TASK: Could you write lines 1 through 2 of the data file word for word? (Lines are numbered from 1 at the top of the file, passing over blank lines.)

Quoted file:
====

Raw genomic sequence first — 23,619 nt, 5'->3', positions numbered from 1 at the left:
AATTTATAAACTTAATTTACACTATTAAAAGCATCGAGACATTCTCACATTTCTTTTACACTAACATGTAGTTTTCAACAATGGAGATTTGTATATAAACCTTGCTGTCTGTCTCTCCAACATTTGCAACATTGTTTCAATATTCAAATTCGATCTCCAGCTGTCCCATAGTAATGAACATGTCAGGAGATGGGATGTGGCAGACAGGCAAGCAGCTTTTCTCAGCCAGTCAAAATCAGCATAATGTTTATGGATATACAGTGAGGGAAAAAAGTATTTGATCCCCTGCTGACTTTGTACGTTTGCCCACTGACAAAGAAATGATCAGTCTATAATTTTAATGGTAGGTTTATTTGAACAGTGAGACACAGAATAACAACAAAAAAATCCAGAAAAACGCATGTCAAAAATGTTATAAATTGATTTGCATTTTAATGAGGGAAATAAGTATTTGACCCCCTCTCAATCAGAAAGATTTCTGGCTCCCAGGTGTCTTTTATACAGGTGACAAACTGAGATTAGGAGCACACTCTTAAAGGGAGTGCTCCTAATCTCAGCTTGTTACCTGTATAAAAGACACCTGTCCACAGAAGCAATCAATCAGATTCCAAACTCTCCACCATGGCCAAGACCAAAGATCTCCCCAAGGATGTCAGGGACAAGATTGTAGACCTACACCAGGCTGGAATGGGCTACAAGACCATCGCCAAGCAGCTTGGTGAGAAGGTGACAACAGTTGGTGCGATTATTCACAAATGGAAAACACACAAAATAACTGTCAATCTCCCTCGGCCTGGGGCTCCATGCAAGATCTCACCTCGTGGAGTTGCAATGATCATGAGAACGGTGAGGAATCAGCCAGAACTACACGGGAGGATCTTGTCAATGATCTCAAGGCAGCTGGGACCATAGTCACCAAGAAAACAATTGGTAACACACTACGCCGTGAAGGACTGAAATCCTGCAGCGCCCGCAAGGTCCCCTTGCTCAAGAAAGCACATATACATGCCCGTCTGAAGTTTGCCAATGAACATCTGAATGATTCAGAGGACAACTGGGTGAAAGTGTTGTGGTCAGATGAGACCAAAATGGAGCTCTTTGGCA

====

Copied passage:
Raw genomic sequence first — 23,619 nt, 5'->3', positions numbered from 1 at the left:
AATTTATAAACTTAATTTACACTATTAAAAGCATCGAGACATTCTCACATTTCTTTTACACTAACATGTAGTTTTCAACAATGGAGATTTGTATATAAACCTTGCTGTCTGTCTCTCCAACATTTGCAACATTGTTTCAATATTCAAATTCGATCTCCAGCTGTCCCATAGTAATGAACATGTCAGGAGATGGGATGTGGCAGACAGGCAAGCAGCTTTTCTCAGCCAGTCAAAATCAGCATAATGTTTATGGATATACAGTGAGGGAAAAAAGTATTTGATCCCCTGCTGACTTTGTACGTTTGCCCACTGACAAAGAAATGATCAGTCTATAATTTTAATGGTAGGTTTATTTGAACAGTGAGACACAGAATAACAACAAAAAAATCCAGAAAAACGCATGTCAAAAATGTTATAAATTGATTTGCATTTTAATGAGGGAAATAAGTATTTGACCCCCTCTCAATCAGAAAGATTTCTGGCTCCCAGGTGTCTTTTATACAGGTGACAAACTGAGATTAGGAGCACACTCTTAAAGGGAGTGCTCCTAATCTCAGCTTGTTACCTGTATAAAAGACACCTGTCCACAGAAGCAATCAATCAGATTCCAAACTCTCCACCATGGCCAAGACCAAAGATCTCCCCAAGGATGTCAGGGACAAGATTGTAGACCTACACCAGGCTGGAATGGGCTACAAGACCATCGCCAAGCAGCTTGGTGAGAAGGTGACAACAGTTGGTGCGATTATTCACAAATGGAAAACACACAAAATAACTGTCAATCTCCCTCGGCCTGGGGCTCCATGCAAGATCTCACCTCGTGGAGTTGCAATGATCATGAGAACGGTGAGGAATCAGCCAGAACTACACGGGAGGATCTTGTCAATGATCTCAAGGCAGCTGGGACCATAGTCACCAAGAAAACAATTGGTAACACACTACGCCGTGAAGGACTGAAATCCTGCAGCGCCCGCAAGGTCCCCTTGCTCAAGAAAGCACATATACATGCCCGTCTGAAGTTTGCCAATGAACATCTGAATGATTCAGAGGACAACTGGGTGAAAGTGTTGTGGTCAGATGAGACCAAAATGGAGCTCTTTGGCA